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The Great Prosperity ain’t walking through that door

In America, “The Great Prosperity” is roughly 1947-1977. “The Great Regression” is 1981 – currently.

What marks each?

Regarding “The Great Prosperity:”

It’s important to note that the Great Prosperity is the only time in U.S. history that the capitalist economic system produced significant income growth for all income levels. It was in fact an era of shared prosperity. This has not been the case since Friedman’s philosophy became widely adopted.

Friedman’s (Milton) philosophy took the old theory — corporations have duties not just to shareholders, but also to society and their workers — and said “Naw.”

Thus begot the “key stakeholders” problem of most jobs, whereby all any of us do all day is try to please the eight-ten people with authority. It’s also why the concept of “employee engagement” is largely a joke.

So what’s The Great Regression?

That’s what much of America is feeling now. Causes? Here’s an attempt:

The great regression has been blamed on globalisation, with staff in the advanced economies facing increased competition from much less well paid workers from the developing world.[1] Professor Robert Reich however considers the main cause to be political, with the rich better able to influence politics.[2] The great regression has largely coincided with decreasing bargaining power for workers, which itself partly results from the falling influence of unions. Especially since 2013, the adverse economic trends have been increasingly blamed on technological unemployment, and with recently increased uptake of robots and automation in the emerging economies, there are concerns that workers there too may soon suffer from the great regression.[1][4] Since 1980, under Reaganomics, there has been a decline of the progressive income tax leading to a rise in inequality.[14]

You can learn more in Reich’s post “The Truth About The American Economy.”

Economic stagnation and pay transparency

Because of the firm-size wage effect, it’s actually not good to work at big companies anymore. Your salary will be kept down, essentially.

You also need to understand this:

He cites the seminal research by economist William Lazonick, who studied S&P 500 companies from 2003 to 2012 and discovered that they routinely spend 54% of their earnings buying back their own stock (reducing the number of outstanding shares and driving up share prices) and 37% of their earnings on dividends — both of which benefit shareholders. That leaves just 9% of earnings for investment in their business and their people.

And finally, pay transparency — which would benefit minorities and women — is a farce at most companies.

So how do you make more money in the modern age?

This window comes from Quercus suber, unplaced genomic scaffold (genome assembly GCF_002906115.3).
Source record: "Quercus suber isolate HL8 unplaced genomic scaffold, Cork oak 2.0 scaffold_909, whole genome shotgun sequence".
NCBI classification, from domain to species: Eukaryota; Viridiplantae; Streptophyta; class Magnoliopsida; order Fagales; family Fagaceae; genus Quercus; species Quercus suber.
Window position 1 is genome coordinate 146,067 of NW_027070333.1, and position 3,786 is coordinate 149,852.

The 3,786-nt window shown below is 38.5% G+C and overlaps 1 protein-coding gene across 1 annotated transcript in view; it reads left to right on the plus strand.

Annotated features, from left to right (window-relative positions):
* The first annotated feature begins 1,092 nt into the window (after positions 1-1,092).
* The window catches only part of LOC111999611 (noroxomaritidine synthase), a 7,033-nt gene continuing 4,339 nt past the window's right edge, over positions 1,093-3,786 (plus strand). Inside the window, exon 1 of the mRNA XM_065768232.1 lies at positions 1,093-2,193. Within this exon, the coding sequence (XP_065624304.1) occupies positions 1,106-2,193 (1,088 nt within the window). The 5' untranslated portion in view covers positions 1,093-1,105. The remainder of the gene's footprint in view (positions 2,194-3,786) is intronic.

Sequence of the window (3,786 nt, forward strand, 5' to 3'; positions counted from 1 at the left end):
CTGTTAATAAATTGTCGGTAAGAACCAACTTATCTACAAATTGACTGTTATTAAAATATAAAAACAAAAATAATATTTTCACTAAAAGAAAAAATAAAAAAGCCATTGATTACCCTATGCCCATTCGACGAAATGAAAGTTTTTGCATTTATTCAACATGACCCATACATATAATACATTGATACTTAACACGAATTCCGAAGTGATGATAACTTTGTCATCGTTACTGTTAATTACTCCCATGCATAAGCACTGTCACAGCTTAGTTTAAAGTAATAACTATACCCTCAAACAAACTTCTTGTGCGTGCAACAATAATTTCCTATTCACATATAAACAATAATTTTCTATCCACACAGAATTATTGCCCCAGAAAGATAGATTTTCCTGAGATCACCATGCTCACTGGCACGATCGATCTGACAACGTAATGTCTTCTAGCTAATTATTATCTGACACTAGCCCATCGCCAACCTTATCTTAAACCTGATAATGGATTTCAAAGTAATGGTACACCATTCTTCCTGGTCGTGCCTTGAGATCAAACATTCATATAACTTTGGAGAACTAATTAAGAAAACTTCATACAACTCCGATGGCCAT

A few ideas:

  1. Understand how salary is calculated. Most don’t know this, and that gives all the power back to the company.
  2. Learn how to negotiate.
  3. Job-hop.
  4. Get a job where you help other people make more money (finance, consulting). Those are the jobs that will never cease to earn well.
  5. Do your own thing.
  6. Breathlessly tell everyone about some product you created that’s really just a carbon copy of 13 other products, but convince some company to buy it anyway.
  7. Weep openly in a supermarket until someone hands you a briefcase of cash.

That’s about all I got.

While the unions argument is a little over-played, the fact is that The Great Prosperity likely isn’t coming back. Companies still largely compete on cost, and automation + globalization + stakeholder obsession = people will gradually have less and less of a role. We’ve already seen this at the micro level, and we’ll soon see it at the macro level.

Take all this together and it’s why only about 15% of the global full-time workforce reports caring about their job. It’s also why 95% of people can’t identify the strategy of where they work — because the strategy, if even set, is only communicated to “stakeholders.” There’s just some assumption that the employees will get it via osmosis.

It can all make you wonder: what the fuck is even happening at most companies?

 

Ted Bauer

One Comment

  1. I’m grappling with this subject too Ted. In essence I believe we must all become much more financially savvy than any previous generation. Essentially beating corporations and institutions at their own game. What this involves is for example, diversifying our income streams, leveraging our assets, building bigger personal networks, keeping borrowing low, and practicing tax avoidance (NOT evasion). Granted I spent much of my life in financial organisations, but none of this is beyond the comprehension of a reasonably educated person.

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